The UK woman fighting to use stored frozen embryos created using her former partner's sperm made a final appeal last week, to the Grand Chamber of the European Court. Natallie Evans started fertility treatment with Howard Johnston in 2001, but he withdrew his consent for the embryos to be used when the couple later split up. Ms Evans, now aged 35, first took her request to use the embryos without Mr Johnston's permission to the UK's High Court in 2003, but lost both the case and a subsequent appeal. Earlier this year, the European Court of Human Rights (ECHR) also ruled against her. The verdict in the latest appeal is not expected until early next year, but according to Mr Johnston's lawyer, Ms Evans' application is 'bound to fail'.
The UK's law, in the form of the Human Fertilisation and Embryology (HFE) Act 1990, requires continued consent from both parties in order for embryos to be used or remain in storage. A withdrawal of consent means that the embryos should be destroyed. The embryos represent Ms Evans' last chance to have her own biologically related child, as her ovaries were removed when they were found to be cancerous. It was at this point that she also agreed to store embryos created with her partner's sperm - rather than freezing her eggs or using donor sperm to create embryos.
Last September, Ms Evans asked the ECHR to rule whether UK law preventing her using stored frozen embryos violated her human rights under Articles 8 (right to respect for private and family life) and 14 (freedom from discrimination) of the European Convention on Human Rights. She also asked the ECHR to consider whether the embryos themselves had a right to life under Article 2. On 7 March, the ECHR unanimously ruled that there had been no violation of Article 2 concerning the actual embryos; unanimously that there had been no violation of Article 14 concerning the way Ms Evans was treated by the law; and, by five votes to two, that there had been no violation of Article 8.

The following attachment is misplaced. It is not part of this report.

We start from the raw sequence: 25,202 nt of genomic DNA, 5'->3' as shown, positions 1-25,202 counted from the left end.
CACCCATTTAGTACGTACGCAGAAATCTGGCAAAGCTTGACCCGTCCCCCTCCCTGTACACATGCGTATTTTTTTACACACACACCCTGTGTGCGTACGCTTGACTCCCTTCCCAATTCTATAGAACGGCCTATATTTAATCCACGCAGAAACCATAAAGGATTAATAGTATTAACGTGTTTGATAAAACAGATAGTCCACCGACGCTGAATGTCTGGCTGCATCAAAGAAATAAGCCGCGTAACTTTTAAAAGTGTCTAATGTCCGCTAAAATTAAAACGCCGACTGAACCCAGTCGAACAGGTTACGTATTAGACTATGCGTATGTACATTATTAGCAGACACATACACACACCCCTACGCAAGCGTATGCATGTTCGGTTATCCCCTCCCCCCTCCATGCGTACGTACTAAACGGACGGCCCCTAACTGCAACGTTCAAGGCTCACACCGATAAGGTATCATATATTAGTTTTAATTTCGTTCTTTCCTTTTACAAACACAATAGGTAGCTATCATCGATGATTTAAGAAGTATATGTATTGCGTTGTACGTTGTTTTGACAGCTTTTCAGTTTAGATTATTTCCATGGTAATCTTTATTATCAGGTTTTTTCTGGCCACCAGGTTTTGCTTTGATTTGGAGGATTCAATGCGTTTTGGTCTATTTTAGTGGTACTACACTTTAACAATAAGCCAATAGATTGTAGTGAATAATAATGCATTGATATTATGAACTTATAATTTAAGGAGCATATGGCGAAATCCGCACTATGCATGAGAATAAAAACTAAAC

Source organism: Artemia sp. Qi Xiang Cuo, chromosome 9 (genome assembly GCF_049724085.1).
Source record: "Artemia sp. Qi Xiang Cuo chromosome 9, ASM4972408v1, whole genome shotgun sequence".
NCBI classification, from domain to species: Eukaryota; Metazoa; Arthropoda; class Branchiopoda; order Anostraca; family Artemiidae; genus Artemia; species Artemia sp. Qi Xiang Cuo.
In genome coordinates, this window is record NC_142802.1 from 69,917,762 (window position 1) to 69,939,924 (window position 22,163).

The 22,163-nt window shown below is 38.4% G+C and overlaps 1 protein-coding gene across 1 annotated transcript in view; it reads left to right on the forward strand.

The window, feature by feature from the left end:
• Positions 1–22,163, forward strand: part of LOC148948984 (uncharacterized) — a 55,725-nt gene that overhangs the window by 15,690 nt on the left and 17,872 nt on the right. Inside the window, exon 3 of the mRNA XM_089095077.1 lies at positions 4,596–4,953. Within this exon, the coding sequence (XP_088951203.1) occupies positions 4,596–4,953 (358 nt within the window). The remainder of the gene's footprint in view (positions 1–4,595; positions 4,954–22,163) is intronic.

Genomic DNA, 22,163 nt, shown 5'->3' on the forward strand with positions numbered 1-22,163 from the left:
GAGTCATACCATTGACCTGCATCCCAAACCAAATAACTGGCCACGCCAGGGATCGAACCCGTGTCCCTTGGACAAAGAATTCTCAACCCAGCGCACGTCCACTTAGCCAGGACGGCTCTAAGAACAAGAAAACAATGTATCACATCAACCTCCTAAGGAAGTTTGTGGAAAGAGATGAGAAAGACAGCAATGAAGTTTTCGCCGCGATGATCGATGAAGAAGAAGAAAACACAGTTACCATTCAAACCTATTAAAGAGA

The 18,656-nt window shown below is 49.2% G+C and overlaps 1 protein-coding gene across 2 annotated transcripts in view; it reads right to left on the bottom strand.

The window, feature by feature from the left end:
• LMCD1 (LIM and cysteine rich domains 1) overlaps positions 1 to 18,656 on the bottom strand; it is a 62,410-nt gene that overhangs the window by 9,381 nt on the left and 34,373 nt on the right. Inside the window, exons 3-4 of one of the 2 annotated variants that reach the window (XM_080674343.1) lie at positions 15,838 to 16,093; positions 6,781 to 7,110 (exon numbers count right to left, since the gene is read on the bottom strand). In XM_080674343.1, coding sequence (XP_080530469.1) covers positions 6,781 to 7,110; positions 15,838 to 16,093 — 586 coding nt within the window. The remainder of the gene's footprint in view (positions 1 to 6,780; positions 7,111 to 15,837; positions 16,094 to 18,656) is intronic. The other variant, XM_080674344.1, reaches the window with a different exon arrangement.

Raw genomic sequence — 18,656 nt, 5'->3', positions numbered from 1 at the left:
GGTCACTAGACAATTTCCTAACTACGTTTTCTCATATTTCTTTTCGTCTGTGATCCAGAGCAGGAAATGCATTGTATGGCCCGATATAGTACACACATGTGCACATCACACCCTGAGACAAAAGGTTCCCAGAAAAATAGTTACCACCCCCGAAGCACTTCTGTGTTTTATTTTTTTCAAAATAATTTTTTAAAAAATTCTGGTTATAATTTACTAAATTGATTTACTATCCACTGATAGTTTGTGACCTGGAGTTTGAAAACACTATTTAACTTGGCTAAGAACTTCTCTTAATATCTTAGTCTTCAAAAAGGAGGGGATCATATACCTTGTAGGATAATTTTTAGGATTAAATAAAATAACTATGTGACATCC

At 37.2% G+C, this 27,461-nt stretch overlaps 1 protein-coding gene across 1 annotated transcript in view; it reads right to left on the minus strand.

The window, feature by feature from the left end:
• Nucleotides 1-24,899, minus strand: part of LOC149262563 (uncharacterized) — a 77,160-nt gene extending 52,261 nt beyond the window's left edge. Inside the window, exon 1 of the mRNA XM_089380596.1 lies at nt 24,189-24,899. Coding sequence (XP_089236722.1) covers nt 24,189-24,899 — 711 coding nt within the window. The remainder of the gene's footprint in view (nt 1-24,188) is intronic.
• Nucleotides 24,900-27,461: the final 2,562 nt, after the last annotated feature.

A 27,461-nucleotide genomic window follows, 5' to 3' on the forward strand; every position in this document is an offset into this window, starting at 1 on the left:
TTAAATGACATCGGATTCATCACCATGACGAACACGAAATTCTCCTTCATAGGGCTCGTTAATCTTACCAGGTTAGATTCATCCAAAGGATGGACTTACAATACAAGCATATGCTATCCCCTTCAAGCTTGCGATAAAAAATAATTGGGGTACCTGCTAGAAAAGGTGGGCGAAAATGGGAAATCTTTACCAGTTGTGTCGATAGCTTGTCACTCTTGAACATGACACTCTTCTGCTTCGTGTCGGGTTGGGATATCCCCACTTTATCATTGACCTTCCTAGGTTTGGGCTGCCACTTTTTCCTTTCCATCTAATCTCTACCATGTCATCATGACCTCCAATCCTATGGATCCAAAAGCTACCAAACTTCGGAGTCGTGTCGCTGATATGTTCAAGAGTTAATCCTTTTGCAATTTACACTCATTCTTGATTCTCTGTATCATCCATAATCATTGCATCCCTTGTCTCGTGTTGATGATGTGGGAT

The ECHR ended its judgment by saying that parties had the ability to ask that the case be heard by the Grand Chamber of the European Court of Human Rights. In a statement to the press at the time, Muiris Lyons, the solicitor acting for Ms Evans, said that this, along with the fact that the five majority judges expressed their 'great sympathy for the plight of Natallie', and the strength of the dissenting judgment, had convinced her to request that the case be referred to the Grand Chamber. The ECHR also reminded the UK Government that it must take appropriate measures to ensure that Natallie Evans' embryos are not destroyed until the judgment became final or pending any further order.
Ms Evans' appeal was heard by 17 judges sitting at the Court's Grand Chamber last week. Ahead of the hearing, she told the BBC's Heaven and Earth show that 'I've got nowhere else to go after this. This is the end of the legal battle', adding 'these are potential children to me. I'm their mum and I'm their voice'. However, James Grigg, the lawyer representing Mr Johnston, said that the law 'clearly' states that the use of the embryos requires the consent of both parties. 'My feeling is that the application is bound to fail', he said, adding 'there must surely be consent to parenthood in the interests of any child born as a result of IVF'.